So far this year the $A has fallen from around US$0.80 to around US$0.72. “I think the likelihood is it’s got more downside,” Oliver says.
He notes that there are two conflicting processes at work.
The “dominant” force at the moment is the US Central Bank, the Federal Reserve, which has been steadily raising interest rates – 25 basis points every three months. The next interest rate decision is in September. But at the same time Australia’s central bank, the Reserve Bank (RBA), has kept rates on hold for several years and is likely to remain doing so for some time to come.
“The result is that the interest rate differential between the US and Australia has gone strongly in favour of the US dollar and is attracting money into the US economy,” Oliver says. “Cash is being parked there as opposed to be parked in Australia. So that’s a big negative for the $A.”
The interest rate differential is the difference between official interest rates in countries. The RBA’s official cash rate sits at 1.5%. The current federal funds rate target is 1.75% to 2%.
“We think that [interest rate differential] has got a lot further to go because we expect the Fed will continue those rate hikes going into 2019 at least. But the RBA is leaving interest rates on hold through 2019, at least. So that interest rate differential will get wider, pushing the $A down probably to around US$0.70.”
Oliver says the other force impacting the $A is commodity prices. He notes that bulk commodity prices are solid with iron ore around US$65-70 a tonne recently and coal prices are strong. “That’s providing a degree of support for the $A.”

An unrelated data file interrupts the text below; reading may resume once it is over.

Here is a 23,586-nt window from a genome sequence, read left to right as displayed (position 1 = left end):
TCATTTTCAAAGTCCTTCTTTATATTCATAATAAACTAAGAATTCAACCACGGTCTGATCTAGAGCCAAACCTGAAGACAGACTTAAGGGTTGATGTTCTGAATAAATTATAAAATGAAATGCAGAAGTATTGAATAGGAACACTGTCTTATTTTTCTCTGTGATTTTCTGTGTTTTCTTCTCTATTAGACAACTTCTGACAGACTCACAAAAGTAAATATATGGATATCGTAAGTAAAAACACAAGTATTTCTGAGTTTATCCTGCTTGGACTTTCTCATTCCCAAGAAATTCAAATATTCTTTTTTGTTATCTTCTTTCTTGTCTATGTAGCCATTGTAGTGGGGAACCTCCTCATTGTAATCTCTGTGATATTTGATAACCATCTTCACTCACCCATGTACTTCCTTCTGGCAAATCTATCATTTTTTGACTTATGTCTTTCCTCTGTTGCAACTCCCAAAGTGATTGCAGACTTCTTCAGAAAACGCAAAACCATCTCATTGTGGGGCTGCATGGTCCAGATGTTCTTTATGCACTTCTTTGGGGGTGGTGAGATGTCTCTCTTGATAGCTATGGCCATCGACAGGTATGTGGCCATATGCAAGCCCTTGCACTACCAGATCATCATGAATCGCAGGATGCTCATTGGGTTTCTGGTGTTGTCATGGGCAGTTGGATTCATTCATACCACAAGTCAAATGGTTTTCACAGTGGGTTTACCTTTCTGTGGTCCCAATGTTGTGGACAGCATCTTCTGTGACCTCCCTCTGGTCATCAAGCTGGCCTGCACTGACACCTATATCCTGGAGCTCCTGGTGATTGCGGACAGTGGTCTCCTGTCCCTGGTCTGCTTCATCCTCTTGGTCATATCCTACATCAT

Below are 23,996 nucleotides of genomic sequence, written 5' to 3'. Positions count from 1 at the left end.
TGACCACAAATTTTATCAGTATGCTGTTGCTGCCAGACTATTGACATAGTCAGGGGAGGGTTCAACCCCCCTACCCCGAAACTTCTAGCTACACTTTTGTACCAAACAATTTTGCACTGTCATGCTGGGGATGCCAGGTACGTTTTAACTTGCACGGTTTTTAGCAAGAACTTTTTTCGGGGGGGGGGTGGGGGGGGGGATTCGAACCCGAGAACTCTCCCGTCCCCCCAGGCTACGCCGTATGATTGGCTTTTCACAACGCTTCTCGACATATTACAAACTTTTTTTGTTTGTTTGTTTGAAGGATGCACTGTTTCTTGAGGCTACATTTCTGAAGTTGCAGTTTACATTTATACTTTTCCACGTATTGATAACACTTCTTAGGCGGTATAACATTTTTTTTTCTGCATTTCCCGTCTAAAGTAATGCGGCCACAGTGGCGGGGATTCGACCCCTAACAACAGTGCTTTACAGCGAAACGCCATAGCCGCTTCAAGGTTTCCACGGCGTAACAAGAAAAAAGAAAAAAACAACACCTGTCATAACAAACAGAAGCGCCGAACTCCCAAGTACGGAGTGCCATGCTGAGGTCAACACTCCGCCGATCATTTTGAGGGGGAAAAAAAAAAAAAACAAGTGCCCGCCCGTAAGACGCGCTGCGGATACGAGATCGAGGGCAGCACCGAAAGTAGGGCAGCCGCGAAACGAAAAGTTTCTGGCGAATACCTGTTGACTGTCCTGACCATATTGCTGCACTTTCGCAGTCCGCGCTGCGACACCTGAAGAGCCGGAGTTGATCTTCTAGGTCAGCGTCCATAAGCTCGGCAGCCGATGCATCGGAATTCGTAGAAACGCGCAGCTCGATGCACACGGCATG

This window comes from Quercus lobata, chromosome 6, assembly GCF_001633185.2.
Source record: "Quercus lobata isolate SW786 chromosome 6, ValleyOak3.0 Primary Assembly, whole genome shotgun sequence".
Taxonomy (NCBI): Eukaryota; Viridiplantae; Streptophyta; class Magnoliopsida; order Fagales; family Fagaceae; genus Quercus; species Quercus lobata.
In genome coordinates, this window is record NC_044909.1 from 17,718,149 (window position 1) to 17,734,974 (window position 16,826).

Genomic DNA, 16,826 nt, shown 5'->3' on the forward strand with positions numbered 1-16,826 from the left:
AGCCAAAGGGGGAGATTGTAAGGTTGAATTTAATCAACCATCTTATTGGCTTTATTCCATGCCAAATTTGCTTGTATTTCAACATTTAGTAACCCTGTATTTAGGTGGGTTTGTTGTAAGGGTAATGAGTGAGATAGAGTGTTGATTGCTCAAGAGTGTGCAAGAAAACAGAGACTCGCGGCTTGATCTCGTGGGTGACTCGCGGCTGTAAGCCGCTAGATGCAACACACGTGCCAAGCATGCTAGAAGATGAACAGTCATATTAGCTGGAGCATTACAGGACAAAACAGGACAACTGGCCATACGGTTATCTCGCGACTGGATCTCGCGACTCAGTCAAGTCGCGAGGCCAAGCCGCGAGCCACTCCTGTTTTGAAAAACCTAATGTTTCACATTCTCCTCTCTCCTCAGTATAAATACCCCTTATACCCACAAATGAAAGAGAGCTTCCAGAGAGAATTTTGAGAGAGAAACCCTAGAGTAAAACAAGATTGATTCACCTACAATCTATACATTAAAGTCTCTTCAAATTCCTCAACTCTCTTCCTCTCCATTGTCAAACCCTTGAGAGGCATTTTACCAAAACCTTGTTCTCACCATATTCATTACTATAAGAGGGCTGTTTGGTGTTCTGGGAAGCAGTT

Oliver says that these strong commodity prices are probably going to provide a “bit of a floor” of around US$0.68 to US$0.69 “rather than pushing it [the $A] higher.”
But he says there are other risks. “If this trade war [between the US and China] gets worse, then that could turn into a negative as commodity prices come under pressure.” Similarly, the turmoil in some emerging markets led by Turkey is also creating uncertainty for global growth and adding to downwards pressure on the $A.
“The bottom line is, investors should expect more downside for the $A. That enhances the value of offshore investments which are unhedged. But I don’t see a crash in the $A unless commodity prices take a big hit.”
As the recent fall in the $A on the back of the Turkish crisis highlights, being short the Australian dollar and long (unhedged) foreign exchange (particularly the $US and Yen) could work in certain cases as a hedge against threats to the global outlook.
Head of Investment Strategy and Economics and Chief Economist, AMP CapitalSydney, Australia
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